Born on Canada’s West Coast, Patricia Hammond has lived in the UK since 2001. She has forged a versatile career as a singer, performing opera in Athens and Wexford, oratorio throughout Europe, and ragtime in a 1911 battle bus at the London Transport Museum. Her recordings have been played on BBC Radio 2, 3 and 4, and can be heard on the film soundtrack of Tolkien.
She has written articles for Telegraph Magazine, The Lancet Psychiatry and the Mail on Sunday. From 2013 to 2017 she wrote a music column for Chap, a vintage lifestyle magazine. She has a passion for popular song from the 1910s and finding creative places to perform it. Her first book She Wrote the Songs was published by Valley Press in August 2020.
Patricia Hammond recently appeared on BBC Radio 4 'Woman's Hour' talking about this book; if you missed the interview live, you can catch up here. You can also click here to hear a sumptuous sample of the companion CD, with the author singing a variety of songs discussed in the book.
Parlour songs were the pop hits of the Victorian era – and some of the biggest hit-makers of the day were women. Barred from positions in universities, cathedrals and orchestras, this intimate, home-based musical genre was their only outlet. Sadly, their extraordinary contribution has largely been forgotten, overlooked by historians and marginalised in the timeline of music.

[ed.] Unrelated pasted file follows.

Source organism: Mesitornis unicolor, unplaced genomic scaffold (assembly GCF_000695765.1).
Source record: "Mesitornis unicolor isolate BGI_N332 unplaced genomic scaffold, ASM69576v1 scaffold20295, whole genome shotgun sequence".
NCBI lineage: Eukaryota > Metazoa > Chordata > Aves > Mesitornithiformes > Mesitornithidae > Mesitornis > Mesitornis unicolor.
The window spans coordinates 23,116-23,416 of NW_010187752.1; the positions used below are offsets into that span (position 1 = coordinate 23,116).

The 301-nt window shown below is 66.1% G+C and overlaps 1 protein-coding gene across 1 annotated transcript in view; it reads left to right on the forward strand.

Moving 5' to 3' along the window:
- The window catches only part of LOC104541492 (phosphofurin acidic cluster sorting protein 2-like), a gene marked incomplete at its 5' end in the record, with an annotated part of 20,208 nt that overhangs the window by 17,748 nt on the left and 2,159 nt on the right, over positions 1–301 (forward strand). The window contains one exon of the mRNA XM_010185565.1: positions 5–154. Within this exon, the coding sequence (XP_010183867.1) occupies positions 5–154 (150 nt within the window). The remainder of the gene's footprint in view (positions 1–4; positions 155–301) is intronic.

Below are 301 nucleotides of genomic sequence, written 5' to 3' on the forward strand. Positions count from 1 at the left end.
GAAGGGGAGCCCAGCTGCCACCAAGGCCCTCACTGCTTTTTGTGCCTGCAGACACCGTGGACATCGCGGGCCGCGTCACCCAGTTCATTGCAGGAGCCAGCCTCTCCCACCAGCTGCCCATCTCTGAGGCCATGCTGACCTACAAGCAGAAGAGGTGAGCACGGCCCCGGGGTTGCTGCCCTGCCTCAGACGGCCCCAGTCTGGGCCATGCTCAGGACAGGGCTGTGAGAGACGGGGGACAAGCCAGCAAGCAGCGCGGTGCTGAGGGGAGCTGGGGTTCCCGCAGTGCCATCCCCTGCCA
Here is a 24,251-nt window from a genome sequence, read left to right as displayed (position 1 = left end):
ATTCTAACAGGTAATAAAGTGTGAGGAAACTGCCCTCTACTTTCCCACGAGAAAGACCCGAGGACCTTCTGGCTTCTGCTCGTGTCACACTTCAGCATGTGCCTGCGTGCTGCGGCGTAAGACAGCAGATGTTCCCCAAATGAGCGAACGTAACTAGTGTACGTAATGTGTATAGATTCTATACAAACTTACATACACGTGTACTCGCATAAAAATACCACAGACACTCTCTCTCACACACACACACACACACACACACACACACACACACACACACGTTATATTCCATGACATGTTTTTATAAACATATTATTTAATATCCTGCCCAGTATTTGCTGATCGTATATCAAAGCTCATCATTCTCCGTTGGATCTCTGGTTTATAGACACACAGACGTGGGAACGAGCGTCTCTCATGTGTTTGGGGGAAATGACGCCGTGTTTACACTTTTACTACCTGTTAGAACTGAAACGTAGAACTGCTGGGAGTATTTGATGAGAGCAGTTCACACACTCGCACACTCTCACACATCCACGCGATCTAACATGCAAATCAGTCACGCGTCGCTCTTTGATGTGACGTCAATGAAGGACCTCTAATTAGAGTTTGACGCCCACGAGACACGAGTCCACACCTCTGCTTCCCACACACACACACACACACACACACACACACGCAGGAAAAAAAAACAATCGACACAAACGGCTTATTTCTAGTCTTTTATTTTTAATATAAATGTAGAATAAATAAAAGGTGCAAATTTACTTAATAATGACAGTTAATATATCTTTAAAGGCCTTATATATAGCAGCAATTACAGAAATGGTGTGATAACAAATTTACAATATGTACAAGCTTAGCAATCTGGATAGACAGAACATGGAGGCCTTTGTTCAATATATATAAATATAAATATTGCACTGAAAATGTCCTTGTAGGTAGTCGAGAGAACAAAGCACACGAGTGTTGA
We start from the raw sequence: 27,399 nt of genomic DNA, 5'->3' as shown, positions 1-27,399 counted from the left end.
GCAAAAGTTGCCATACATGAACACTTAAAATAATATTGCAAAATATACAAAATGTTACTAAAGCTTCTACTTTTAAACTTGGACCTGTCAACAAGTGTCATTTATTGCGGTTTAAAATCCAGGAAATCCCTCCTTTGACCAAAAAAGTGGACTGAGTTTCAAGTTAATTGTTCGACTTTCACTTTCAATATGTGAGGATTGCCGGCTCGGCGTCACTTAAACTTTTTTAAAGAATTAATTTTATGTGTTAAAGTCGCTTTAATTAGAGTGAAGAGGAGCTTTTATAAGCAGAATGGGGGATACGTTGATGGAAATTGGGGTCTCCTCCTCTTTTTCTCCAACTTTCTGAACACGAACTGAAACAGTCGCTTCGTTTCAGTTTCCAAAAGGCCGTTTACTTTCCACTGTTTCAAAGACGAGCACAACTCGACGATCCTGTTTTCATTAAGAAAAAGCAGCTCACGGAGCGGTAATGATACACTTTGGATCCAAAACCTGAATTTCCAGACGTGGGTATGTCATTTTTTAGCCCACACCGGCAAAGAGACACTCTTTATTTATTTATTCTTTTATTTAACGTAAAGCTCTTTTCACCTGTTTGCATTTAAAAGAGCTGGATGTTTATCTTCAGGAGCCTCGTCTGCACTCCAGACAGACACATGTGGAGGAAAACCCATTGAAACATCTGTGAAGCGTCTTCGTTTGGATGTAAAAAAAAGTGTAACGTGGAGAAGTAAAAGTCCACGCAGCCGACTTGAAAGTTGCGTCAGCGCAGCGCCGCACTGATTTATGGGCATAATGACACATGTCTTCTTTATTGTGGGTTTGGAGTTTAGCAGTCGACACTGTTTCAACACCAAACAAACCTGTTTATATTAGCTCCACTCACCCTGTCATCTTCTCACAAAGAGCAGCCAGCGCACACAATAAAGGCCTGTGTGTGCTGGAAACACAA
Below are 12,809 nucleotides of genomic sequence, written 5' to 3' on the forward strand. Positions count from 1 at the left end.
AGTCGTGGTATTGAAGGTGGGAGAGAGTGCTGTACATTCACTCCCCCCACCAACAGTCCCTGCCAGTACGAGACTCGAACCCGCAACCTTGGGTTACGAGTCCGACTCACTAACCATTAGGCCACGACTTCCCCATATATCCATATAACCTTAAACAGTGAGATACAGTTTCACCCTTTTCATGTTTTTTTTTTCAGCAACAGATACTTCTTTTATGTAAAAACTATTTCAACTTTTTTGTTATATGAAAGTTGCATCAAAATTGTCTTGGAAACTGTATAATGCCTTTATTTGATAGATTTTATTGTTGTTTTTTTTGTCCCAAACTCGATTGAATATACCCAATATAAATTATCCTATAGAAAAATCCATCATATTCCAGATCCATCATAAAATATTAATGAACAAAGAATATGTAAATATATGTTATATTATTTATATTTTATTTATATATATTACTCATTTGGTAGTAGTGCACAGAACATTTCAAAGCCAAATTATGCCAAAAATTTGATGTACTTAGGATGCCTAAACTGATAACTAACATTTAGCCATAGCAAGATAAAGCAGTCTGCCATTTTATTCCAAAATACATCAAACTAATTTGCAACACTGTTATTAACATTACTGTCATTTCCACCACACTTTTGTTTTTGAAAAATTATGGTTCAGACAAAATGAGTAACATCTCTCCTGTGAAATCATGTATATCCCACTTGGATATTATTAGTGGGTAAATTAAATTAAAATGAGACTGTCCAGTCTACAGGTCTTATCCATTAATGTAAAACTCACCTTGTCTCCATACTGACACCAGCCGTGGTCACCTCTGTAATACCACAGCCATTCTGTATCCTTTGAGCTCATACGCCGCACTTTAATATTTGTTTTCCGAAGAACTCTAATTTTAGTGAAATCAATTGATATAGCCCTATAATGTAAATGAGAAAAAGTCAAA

Now, British-Canadian singer Patricia Hammond is putting the record – or, rather, the sheet music – straight, telling tuneful tales of political reform, personal empowerment and the unique role women played in a fascinating period of British musical history.
‘Patricia Hammond rescues the songs and lives of female composers from ephemera, sheet music and weekly magazines. In doing so, she gives us a new insight into these working women and challenges the dismissal of their music as homely or amateur.’
— Dr Debbie Challis, The Women's Library / Library of the London School of Economics
‘Superb, well-researched ... Hammond makes a strong case for this "domestic" music, having sifted through the archives – including her own impressive collection of parlour sheet music – to tell the stories of this overlooked genre and its talented composers.’
– Claire Jackson, BBC Music Magazine
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